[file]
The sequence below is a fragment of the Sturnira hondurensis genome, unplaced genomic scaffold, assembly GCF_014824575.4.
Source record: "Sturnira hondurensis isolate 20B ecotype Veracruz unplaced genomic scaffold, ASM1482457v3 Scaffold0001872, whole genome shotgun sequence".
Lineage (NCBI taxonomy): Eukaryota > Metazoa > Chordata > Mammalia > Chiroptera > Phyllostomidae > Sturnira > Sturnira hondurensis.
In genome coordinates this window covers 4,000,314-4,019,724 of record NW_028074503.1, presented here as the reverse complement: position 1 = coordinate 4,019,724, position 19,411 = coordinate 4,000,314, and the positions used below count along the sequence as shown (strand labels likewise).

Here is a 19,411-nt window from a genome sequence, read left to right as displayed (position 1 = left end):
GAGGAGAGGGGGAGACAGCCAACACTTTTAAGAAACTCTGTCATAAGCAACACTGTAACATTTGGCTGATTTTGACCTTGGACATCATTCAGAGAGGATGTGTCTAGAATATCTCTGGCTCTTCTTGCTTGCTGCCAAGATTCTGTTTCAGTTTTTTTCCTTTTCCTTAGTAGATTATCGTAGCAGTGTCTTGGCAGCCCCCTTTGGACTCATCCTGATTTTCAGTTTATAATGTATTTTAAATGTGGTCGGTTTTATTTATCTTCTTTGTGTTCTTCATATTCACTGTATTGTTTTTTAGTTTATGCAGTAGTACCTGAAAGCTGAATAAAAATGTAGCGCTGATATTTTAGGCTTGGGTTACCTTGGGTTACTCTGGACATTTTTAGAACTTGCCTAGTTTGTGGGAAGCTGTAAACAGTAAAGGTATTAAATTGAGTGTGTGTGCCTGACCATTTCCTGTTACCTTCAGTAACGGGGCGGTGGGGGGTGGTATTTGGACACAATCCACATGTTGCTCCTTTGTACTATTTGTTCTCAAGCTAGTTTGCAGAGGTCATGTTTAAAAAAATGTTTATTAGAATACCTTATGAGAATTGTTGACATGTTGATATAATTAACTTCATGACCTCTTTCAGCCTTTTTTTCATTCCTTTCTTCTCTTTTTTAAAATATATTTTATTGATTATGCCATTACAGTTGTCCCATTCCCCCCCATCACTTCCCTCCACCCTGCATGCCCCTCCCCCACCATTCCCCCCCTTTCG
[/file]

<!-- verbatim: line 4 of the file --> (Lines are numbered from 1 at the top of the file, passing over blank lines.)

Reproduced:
In genome coordinates this window covers 4,000,314-4,019,724 of record NW_028074503.1, presented here as the reverse complement: position 1 = coordinate 4,019,724, position 19,411 = coordinate 4,000,314, and the positions used below count along the sequence as shown (strand labels likewise).